Butterfly Conservation’s Big Butterfly Count 2019

Butterfly Conservation Big Butterfly Count 2019

Butterfly Conservation are a registered charity, who work to protect British butterflies and moths.  Over the next few weeks, Butterfly Conservation are hoping that members of the public will take 15 minutes out of their day, to take note of the butterfly and moth species they see around them.  The charity hope that Butterfly Count participants will send them the details of their observations, as Butterfly Conservation use this valuable data to help them gauge the numbers of UK butterflies.  This information will in turn help the organisation to identify the butterfly species that are becoming more scarce and find out which butterflies and moths are succeeding.  The Big Butterfly Count helps Butterfly Conservation to be better informed and therefore more able to protect these beautiful creatures.

A pair of Large White Butterflies mating. These butterflies were resting on a rose leaf. I spotted them during my Butterfly Count.

Big Butterfly Count 2019 Dates

The Butterfly Conservation Big Butterfly Count runs from Friday 19th July 2019, until Sunday the 11th August 2019.

How to take a Butterfly and Moth Count

I love doing Butterfly and Moth Counts – watching butterflies and moths is such a fun and relaxing activity!  If you want to take part, you simply spend 15 minutes, (ideally on a sunny day – as you’re more likely to see butterflies in warm, sunny weather), counting butterflies and moths.  You can choose to take your Butterfly Count in your garden, at your allotment, or in the gardens of your school, college, or university, in a forest or woodland, at a park, or nature reserve, or even whilst you’re taking a walk!

The undersides of the Peacock Butterfly’s wings are very dark. This butterfly only has to close its wings and it can effectively disappear. The Peacock Butterfly’s dark coloured wings blend into the colours of the soil and fallen leaves.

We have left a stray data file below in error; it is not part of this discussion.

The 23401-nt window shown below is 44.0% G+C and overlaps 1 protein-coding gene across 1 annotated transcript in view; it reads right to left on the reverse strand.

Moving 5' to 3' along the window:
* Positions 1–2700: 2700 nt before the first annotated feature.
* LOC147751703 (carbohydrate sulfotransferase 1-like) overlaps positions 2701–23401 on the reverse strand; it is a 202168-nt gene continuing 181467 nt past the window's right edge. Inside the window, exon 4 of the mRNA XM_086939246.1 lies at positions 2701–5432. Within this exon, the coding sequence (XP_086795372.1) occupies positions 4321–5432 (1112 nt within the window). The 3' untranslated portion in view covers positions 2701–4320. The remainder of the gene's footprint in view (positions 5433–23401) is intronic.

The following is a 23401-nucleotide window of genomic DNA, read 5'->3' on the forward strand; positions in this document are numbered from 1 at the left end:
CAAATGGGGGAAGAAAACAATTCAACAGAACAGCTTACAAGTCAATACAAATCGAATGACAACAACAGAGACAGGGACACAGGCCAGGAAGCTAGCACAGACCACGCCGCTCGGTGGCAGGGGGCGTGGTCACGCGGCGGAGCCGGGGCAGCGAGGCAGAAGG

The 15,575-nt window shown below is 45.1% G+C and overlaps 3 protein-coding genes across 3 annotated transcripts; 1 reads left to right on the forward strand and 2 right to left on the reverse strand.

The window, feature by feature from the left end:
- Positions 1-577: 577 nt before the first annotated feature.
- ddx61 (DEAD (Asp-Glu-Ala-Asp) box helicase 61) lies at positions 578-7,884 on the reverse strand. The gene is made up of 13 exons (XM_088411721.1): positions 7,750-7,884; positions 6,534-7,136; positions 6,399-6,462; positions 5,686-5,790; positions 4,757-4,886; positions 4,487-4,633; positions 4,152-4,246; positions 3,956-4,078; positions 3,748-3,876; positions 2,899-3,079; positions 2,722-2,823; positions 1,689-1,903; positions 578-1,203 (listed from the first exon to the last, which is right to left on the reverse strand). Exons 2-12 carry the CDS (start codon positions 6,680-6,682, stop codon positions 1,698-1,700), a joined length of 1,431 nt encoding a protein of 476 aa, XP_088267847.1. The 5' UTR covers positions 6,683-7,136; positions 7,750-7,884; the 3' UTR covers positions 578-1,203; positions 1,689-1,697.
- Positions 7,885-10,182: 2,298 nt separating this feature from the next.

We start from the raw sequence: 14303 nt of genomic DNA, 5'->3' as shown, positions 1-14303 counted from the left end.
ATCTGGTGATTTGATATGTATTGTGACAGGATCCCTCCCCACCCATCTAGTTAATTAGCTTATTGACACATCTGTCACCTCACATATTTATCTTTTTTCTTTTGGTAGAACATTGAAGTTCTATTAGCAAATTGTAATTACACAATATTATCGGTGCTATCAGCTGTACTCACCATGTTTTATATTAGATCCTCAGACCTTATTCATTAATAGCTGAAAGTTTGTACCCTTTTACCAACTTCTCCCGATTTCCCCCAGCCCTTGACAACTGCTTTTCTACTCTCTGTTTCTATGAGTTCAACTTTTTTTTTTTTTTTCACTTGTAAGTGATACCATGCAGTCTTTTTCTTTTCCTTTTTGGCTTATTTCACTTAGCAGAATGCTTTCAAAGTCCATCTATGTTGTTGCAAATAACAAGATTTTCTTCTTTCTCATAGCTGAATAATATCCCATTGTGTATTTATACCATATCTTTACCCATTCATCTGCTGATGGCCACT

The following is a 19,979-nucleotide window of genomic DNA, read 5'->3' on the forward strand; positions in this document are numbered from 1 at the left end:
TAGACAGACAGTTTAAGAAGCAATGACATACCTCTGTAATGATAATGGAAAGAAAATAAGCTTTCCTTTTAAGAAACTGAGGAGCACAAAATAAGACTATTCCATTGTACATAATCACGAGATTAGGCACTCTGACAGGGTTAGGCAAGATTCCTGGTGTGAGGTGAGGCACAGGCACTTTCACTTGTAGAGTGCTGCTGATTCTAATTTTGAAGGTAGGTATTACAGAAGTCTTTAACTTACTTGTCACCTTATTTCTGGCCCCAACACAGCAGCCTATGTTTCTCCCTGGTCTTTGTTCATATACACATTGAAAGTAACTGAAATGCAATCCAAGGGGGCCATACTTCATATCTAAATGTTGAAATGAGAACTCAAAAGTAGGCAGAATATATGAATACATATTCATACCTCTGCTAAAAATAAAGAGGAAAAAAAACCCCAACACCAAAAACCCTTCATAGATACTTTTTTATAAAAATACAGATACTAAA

Butterfly and Moth Identification

I’ve been head over heels with butterflies and moths since I was a very young child.  I get so much pleasure from both observing and helping butterflies and moths.  But don’t worry if you’re not a butterfly expert – you’ll find some very useful butterfly and moth identification charts that will make it super easy to record each butterfly or moth that you see during your count, on Butterfly Conservation’s website. There’s even a Big Butterfly Count app, which will help you to identify, count, and submit your results – you can find it at both the Apple and Android app stores.

A Gatekeeper Butterfly pictured as it feasts on Verbena bonariensis. This butterfly species is known by the scientific name of Pyronia tithonus.

Counting Butterflies and Moths

If you’re taking your Butterfly and Moth Count on a walk, then each time you see a butterfly or moth you record it – so if you see three Peacock Butterflies, you record these as three.  But it’s a little bit different if you’re taking your Butterfly and Moth Count in a static location, say for example, in your garden or at your allotment, where you’re stationary in one place.  So, for this type of stationary count, if you see three Peacock Butterflies at once, you record these as three, but if you see a single Peacock Butterfly three times, you record this as one Peacock Butterfly – this is to make the count more accurate – as you may be seeing the exact same butterfly time and time again!

A Peacock Butterfly, which is also known by its scientific name of Aglais io, is pictured as it feeds on the nectar produced by Buddleja ‘Ellen’s Blue’ flowers.

Results of my first 2019 Big Butterfly Count

I took my first Big Butterfly Count of 2019 in my garden.  I observed the butterflies and moths that came to feed from my Buddleja ‘Pink Delight’, Buddleja ‘Ellen’s Blue’, Centaurea cyanus, Chamomile ‘Bodegold’, lavender, and Verbena bonariensis plants.  These are all plants that I know to be popular with butterflies.

During my first Big Butterfly Count of 2019, I saw the following butterflies and moths:

  • 5 Large White Butterflies, which are also known by their scientific name of Pieris brassicae
  • 1 Peacock Butterfly, which is also known by its scientific name of Aglais io.
  • 1 Gatekeeper Butterfly, which is also know by its scientific name of Pyronia tithonus.
  • 1 Mint Moth, which is also known by its scientific name of Pyrausta aurata.

A Gatekeeper Butterfly, pictured resting on a wooden stake, during my Butterfly Count.